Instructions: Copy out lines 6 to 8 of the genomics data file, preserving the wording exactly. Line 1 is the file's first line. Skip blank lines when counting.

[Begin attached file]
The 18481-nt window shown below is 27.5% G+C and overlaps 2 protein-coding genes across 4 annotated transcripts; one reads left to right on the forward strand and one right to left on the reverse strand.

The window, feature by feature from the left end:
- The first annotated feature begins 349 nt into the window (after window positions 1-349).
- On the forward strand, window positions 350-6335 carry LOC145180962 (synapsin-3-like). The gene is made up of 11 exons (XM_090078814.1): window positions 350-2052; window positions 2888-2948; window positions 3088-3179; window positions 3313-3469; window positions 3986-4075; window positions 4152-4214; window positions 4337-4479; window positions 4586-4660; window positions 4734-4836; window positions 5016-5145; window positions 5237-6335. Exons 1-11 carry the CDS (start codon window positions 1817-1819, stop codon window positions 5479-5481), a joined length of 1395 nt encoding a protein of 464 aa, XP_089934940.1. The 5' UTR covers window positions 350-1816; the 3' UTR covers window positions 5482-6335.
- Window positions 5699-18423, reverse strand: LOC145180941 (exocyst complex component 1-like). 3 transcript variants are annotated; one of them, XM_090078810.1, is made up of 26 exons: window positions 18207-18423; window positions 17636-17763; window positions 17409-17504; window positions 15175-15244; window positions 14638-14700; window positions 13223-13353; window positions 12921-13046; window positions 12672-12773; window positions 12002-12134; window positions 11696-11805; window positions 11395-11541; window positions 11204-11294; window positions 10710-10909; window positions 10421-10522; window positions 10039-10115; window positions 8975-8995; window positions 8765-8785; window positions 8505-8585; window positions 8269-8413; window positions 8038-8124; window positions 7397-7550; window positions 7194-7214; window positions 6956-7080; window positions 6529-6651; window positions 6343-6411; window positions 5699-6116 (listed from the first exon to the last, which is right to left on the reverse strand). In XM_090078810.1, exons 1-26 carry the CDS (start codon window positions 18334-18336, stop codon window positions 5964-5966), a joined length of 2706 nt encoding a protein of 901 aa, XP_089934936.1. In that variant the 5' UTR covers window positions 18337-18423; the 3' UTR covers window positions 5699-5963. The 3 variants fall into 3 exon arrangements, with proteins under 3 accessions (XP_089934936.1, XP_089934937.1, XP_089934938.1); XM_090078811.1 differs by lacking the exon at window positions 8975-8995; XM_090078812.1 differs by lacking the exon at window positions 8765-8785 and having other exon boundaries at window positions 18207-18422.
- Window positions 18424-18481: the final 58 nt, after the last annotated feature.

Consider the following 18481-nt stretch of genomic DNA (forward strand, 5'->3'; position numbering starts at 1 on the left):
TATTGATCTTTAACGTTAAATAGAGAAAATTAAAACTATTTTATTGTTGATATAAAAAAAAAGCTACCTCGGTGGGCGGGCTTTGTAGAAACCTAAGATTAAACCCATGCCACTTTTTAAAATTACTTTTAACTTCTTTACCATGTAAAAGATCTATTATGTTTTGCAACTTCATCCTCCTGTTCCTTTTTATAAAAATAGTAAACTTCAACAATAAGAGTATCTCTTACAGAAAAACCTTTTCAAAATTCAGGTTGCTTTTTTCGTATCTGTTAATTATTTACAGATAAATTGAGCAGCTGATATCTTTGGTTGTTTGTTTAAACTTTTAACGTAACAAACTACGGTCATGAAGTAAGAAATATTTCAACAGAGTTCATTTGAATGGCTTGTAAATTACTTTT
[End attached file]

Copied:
- Window positions 18424-18481: the final 58 nt, after the last annotated feature.

Consider the following 18481-nt stretch of genomic DNA (forward strand, 5'->3'; position numbering starts at 1 on the left):
TATTGATCTTTAACGTTAAATAGAGAAAATTAAAACTATTTTATTGTTGATATAAAAAAAAAGCTACCTCGGTGGGCGGGCTTTGTAGAAACCTAAGATTAAACCCATGCCACTTTTTAAAATTACTTTTAACTTCTTTACCATGTAAAAGATCTATTATGTTTTGCAACTTCATCCTCCTGTTCCTTTTTATAAAAATAGTAAACTTCAACAATAAGAGTATCTCTTACAGAAAAACCTTTTCAAAATTCAGGTTGCTTTTTTCGTATCTGTTAATTATTTACAGATAAATTGAGCAGCTGATATCTTTGGTTGTTTGTTTAAACTTTTAACGTAACAAACTACGGTCATGAAGTAAGAAATATTTCAACAGAGTTCATTTGAATGGCTTGTAAATTACTTTT